GST: Five Years On, How It’s Going For The Tax Reform
India's biggest tax reform completes five years.
Tax reform: The Goods and Services Tax (GST) was rolled out on 1 July 2017 midnight with the aim of streamlining the indirect taxation regime and reducing compliance burden.
The GST subsumed over 17 taxes central and state taxes and 13 cesses.
It has a four-rate structure based on the nature of the item taxed as determined by the government — 5 per cent, 12 per cent, 18 per cent, 28 per cent.
Further, the collection from a cess levied on the highest tax slab of 28 per cent on luxury, sin, and demerit goods goes to a separate corpus called the “compensation fund,” which is used to compensate states for the revenue loss due to GST implementation.
Before GST, the average tax payable amounted to 31 per cent on account of various taxes and their cascading effect.
Centre-state collaboration: The centre and states work together as part of the GST Council to work out modalities for smooth functioning of the tax regime.
The Council has enabled uniformity in GST laws across the country.
They have met 47 times so far and have taken measures to bump up monthly GST collection to record highs.
GST collection is on course to Rs 1.4 lakh crore every month.
Recent GST flourish: A GST collection of Rs 1 lakh crore per month has become par for the course. And yet, the trend is looking upwards.
The GST collection in April touched a record Rs 1.68 lakh crore, up 20 per cent from a year ago.
The all-time high April figure was about Rs 25,000 crore more than the March figure of Rs 1.42 lakh crore.
The May collection came up to Rs 1.41 lakh crore, lesser than in March and April, yet still registering a 44 per cent year-on-year increase and becoming the fourth-highest collection since the rollout.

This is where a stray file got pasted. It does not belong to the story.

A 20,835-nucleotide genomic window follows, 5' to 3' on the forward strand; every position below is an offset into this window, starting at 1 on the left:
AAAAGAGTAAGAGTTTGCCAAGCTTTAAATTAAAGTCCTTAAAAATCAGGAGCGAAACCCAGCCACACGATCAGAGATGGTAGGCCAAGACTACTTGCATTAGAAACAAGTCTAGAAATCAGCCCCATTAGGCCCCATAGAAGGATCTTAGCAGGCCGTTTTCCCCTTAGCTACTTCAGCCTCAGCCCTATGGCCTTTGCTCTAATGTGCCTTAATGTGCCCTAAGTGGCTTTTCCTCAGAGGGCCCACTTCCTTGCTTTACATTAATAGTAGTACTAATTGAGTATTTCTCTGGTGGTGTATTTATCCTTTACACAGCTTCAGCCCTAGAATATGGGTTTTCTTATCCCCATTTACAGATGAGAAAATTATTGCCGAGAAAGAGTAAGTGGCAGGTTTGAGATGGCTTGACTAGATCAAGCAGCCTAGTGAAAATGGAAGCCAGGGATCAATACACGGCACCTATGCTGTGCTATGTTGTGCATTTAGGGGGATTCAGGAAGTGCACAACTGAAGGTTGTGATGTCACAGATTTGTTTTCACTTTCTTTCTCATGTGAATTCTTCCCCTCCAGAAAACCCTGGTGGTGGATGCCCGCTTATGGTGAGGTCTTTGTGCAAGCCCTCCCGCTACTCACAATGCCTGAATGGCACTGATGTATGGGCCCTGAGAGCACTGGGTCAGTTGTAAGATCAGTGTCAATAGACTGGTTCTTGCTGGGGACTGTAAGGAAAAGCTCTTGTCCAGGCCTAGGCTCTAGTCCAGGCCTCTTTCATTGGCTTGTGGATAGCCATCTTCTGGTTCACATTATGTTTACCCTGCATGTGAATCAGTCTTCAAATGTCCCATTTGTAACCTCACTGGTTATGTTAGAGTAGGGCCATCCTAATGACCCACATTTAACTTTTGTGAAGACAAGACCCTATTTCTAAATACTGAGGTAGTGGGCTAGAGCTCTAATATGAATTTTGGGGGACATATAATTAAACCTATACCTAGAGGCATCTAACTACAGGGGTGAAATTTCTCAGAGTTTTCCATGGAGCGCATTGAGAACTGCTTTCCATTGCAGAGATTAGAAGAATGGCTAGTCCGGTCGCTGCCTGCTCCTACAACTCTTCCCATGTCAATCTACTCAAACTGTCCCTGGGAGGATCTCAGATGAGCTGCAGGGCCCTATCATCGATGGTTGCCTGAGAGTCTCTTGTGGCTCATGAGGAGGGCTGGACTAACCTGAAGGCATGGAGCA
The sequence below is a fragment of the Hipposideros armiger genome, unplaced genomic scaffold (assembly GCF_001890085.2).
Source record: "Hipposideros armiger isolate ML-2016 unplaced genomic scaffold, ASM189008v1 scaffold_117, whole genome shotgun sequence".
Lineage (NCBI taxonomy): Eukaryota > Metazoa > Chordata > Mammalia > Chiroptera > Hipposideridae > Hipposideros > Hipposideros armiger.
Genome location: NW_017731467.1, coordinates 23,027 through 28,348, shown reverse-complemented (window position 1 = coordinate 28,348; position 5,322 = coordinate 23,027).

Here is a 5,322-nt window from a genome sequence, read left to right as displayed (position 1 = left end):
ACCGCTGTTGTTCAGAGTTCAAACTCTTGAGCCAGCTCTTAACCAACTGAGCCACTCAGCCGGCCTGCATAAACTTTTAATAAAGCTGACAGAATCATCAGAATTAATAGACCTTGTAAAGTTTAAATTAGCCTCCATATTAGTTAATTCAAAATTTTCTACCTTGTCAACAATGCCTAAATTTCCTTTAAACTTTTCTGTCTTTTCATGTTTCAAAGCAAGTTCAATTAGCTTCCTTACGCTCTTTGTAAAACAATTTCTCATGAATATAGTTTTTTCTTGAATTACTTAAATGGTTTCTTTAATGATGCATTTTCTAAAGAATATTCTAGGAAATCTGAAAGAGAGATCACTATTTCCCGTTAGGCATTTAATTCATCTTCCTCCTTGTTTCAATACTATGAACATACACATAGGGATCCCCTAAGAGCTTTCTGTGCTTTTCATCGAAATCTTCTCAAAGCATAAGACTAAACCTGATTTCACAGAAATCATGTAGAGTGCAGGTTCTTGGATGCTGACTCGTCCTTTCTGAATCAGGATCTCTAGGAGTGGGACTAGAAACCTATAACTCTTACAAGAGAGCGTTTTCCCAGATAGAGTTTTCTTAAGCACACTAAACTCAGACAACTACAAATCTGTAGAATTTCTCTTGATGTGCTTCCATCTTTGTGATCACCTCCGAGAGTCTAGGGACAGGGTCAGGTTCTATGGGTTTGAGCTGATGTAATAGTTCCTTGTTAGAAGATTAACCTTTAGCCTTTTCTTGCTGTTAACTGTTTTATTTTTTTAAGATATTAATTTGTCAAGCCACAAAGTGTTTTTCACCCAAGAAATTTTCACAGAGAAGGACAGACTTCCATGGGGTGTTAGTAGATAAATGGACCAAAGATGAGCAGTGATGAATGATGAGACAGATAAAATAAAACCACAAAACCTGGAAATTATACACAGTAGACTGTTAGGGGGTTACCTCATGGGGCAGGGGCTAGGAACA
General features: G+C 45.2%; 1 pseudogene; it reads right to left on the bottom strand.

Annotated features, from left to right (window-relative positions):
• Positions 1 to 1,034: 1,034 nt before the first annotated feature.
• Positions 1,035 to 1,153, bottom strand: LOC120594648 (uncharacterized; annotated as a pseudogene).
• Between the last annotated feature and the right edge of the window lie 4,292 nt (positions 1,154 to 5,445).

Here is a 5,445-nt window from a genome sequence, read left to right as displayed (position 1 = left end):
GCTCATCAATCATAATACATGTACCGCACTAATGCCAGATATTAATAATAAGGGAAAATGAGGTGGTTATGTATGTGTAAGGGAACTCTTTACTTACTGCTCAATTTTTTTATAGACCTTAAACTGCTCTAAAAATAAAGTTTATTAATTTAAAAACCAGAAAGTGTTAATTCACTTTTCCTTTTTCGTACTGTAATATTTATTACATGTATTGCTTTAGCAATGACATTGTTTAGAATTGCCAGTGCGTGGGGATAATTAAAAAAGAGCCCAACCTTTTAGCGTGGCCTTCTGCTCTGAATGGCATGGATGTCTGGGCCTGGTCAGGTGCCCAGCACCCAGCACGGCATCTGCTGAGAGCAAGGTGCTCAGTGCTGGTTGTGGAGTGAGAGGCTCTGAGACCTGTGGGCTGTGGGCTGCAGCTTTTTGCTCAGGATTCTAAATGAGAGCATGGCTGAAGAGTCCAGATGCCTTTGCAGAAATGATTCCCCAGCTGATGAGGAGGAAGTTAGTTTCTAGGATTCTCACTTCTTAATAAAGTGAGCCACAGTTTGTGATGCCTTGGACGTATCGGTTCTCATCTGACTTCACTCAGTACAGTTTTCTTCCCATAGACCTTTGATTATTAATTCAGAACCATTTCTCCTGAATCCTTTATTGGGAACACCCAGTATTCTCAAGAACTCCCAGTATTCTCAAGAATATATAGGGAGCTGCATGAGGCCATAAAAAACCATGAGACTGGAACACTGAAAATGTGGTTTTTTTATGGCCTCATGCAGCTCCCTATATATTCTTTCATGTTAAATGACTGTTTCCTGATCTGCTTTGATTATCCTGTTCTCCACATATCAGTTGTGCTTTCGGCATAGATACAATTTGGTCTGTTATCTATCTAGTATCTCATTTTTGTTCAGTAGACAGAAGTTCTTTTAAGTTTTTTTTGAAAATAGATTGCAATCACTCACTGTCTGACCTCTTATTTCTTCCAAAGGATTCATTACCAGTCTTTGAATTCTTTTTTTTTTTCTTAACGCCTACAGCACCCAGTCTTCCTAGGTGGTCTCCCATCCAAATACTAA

Tech at work: Technology is the foundation for the GST regime.
The GST Network provides the technological backbone for the indirect tax regime.
It is said to be using artificial intelligence and machine learning to come up with newer data and plug revenue leakages.
It provided an impetus to Indian companies to upgrade their technological infrastructure.
A higher degree of automation in the process is becoming an increasing ask of the government.
GST review: The response has been favourable, with scope for improvement.
Around 90 per cent Indian CXOs across key sectors have backed this indirect tax regime, as per a by Deloitte India. It was an online survey, undertaken over a four-week period, of 234 CXO and CXO-1 level individuals.
59 per cent industry leaders applauded the government’s approach of proactively issuing instructions, clarifications, and streamlining processes.
The main challenge was identified to be increased tax regulations and reporting demands from tax authorities.
A majority of industry professionals said that overall input credit management vis-à-vis GST rules is one of the top issues faced in complying with the GST law.
Keeping track of the changing tax landscape and developments is a challenge too, especially for the consumer and the MSME sector.
The tax regime still has a way to go, especially in saving time and easing taxpayer burden during audit and investigation proceedings.
Statements from the source:
“#GST empowered Centre & State to levy taxes concurrently on a common base on all stages of the supply chain and unified the entire nation in terms of tax collection,” the Ministry of Finance today.
“The move towards ‘one nation one tax’ was one of the most historic indirect tax reforms India had ever undertaken,” Chief Economic Adviser V Anantha Nageswaran .
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